10/24/2017 6:57PM

Fasig-Tipton October: Violence colt fetches half-million as figures improve


The Fasig-Tipton Kentucky fall yearling sale showed more spark during its second day, showing improvement from the opening session and finishing ahead of the comparable session of last year’s sale. A colt by Violence led the day at $500,000, becoming the most expensive horse sold at the auction since 2013.

Tuesday’s session saw 237 yearlings sold for revenues of $8,415,000, up 17 percent from last year’s second day of trade when 251 horses changed hands for $7,162,700. The average sale price rose 24 percent to $35,506 from $28,537, the median jumped 20 percent to $12,000 from $10,000, and the buyback rate landed at 25 percent compared with 27 percent during the comparable session.

“I don’t think there’s any real surprises in the marketplace,” Fasig-Tipton president Boyd Browning said. “If a really nice horse walks through there, every bidspotter is bidding because there’s people that really desire that horse. That’s what we’ve seen this year, and those trends are continuing in the last yearling sale of the year, as we saw in the first yearling sale of the year.

“It’s still not easy to sell a horse with flaws, whether it be pedigree, conformation, or vetting,” Browning continued, “but when you line them up and you meet all the requirements, you’re going to exceed expectations as far as the sale prices you achieve.”

In an interesting twist, Tuesday’s returns closely resembled last year’s opening session, while this year’s kickoff day of trade was similar to the second session of 2016. The October sale is an open auction arranged alphabetically from beginning to end by the names of the yearlings’ dams, meaning there is no man-made catalog placement to dictate the quality that goes through the ring each day.

Case in point, the opening session of last year’s sale saw an average price of $33,766, and a median of $12,750, while the second day dipped to a $28,537 average and $10,000 median. This year’s first session posted an average of $18,172 and a median of $10,000.

“There seemed to be a little more energy today, probably a result of better horses, and the way the horses fall,” Browning said. “I had dinner with some folks last night who said Monday was the shortest day on their shortlist. Hopefully each day gets longer.”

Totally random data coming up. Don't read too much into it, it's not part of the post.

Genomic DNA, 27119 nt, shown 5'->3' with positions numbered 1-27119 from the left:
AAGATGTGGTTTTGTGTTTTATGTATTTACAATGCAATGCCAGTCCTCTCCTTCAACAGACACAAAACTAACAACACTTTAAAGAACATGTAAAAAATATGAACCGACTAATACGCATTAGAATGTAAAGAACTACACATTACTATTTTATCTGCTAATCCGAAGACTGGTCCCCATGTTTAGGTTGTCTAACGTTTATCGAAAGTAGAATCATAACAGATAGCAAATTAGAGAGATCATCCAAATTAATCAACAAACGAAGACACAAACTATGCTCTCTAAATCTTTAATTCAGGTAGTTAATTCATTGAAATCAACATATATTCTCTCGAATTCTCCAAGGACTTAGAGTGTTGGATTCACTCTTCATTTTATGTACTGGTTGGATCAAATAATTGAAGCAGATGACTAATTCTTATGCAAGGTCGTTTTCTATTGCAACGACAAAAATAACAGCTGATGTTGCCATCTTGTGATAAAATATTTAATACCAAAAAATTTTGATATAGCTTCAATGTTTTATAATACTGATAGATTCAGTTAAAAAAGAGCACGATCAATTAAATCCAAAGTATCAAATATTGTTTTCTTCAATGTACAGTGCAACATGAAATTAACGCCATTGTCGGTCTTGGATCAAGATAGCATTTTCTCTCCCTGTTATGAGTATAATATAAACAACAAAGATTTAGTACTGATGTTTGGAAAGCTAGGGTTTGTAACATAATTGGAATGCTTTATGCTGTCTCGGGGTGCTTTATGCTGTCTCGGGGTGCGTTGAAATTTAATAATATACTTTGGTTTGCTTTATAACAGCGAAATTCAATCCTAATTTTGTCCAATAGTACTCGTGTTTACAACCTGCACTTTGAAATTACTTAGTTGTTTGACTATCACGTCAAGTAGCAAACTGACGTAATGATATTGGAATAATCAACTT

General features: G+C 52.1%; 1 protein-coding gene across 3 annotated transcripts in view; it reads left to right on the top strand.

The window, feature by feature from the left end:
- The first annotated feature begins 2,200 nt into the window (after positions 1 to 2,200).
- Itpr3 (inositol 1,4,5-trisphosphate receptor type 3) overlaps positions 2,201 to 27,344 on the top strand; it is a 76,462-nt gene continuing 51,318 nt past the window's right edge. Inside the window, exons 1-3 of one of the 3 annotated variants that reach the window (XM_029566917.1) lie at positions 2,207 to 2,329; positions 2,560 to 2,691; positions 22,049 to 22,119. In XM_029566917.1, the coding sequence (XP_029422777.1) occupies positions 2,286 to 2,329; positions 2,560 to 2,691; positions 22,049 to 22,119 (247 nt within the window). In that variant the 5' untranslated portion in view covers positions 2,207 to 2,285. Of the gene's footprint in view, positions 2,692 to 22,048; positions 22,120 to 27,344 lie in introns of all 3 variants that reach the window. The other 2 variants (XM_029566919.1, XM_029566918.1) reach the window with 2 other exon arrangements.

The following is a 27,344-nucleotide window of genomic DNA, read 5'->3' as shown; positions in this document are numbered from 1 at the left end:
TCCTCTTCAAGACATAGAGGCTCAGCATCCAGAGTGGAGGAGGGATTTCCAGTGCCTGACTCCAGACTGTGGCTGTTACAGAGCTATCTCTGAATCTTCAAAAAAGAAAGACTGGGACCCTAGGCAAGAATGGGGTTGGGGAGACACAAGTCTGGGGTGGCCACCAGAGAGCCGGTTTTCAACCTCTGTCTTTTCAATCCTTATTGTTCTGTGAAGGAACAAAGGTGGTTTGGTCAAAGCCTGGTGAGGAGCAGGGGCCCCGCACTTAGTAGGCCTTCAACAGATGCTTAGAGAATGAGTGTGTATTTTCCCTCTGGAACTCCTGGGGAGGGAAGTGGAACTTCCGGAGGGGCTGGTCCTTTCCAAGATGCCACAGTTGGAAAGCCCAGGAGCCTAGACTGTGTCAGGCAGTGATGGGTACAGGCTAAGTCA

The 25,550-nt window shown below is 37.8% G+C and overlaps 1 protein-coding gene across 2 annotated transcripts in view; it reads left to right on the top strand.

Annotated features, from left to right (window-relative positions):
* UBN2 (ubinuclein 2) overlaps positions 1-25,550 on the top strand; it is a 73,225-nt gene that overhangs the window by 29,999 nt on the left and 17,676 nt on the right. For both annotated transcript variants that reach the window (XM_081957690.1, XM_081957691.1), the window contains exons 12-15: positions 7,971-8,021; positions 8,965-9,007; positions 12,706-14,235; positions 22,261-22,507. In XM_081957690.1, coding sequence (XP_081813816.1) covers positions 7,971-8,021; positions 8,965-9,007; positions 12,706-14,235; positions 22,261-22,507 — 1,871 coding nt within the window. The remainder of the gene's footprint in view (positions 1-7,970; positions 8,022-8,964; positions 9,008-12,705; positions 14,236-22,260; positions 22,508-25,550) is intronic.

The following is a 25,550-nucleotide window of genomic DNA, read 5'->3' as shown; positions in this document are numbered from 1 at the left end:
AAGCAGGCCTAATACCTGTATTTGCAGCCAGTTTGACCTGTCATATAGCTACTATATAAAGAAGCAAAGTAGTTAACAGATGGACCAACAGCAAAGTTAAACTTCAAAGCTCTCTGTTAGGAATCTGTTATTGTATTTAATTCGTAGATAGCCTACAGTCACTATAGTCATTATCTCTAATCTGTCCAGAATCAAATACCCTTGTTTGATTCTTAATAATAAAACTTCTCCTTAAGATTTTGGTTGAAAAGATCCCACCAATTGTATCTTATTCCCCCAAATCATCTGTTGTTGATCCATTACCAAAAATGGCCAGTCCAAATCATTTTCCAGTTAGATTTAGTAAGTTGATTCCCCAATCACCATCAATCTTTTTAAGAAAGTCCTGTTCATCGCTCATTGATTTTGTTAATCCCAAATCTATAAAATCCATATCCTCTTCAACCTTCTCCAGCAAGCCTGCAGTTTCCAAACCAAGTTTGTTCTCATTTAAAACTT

Eight horses sold for $200,000 or more on Tuesday, doubling the four to do so during last year’s second session. The number of six-figure purchases grew to 26 from 18, while horses sold for $50,000 or more rose to 48 from 47.

John Oxley bought the session topper, a Violence colt, for $500,000. Trainer Mark Casse signed the ticket.

The chestnut colt is the second foal out of the Grade 3-placed Cuvee mare Witch's Coven, whose first foal is a winner. He is from the family of stakes winners Native Satan, Up Pops the Devil, Code Satan, and Ivars Big Peaceful, among others. 

"I've never seen so many bids from so many places,” Casse said, noting the colt’s popularity in the ring. “It was amazing. There were a lot of people wanting him. I often say it's fun buying those expensive ones, it's not so much fun when you have to run them. Hopefully it works out well." 

The partnership of Gold Medal Stable and Dennis Mitchell bred the colt in Ontario, where Casse is a perennial leading trainer.

Taylor Made Sales Agency consigned the colt as agent, and bought him as a yearling for $180,000 at last year's Keeneland November breeding stock sale. He was offered at this year's Fasig-Tipton Saratoga select yearling sale, but finished under his reserve with a final bid of $270,000. He is the first foal out of Witch's Coven to sell at public auction.

"The colt had been awesome, but he didn't take the ship well [to Saratoga] and kind of fell apart a little bit, so we just decided to bring him home and just give him time, and he really came around and showed well here,” said Mark Taylor of Taylor Made Sales Agency. "Violence has done nothing but improve his reputation since August anyway, so it really was fortuitous that we didn't get him sold. He almost got there at Saratoga, and it was lucky that he didn't.”

The Violence colt was the most expensive horse sold at the Fasig-Tipton October sale since 2013, when a Smart Strike filly sold to Borges Torrealba Holdings for $800,000 and Conquest Stables bought a Distorted Humor colt for $500,000.

For complete sale results, click here.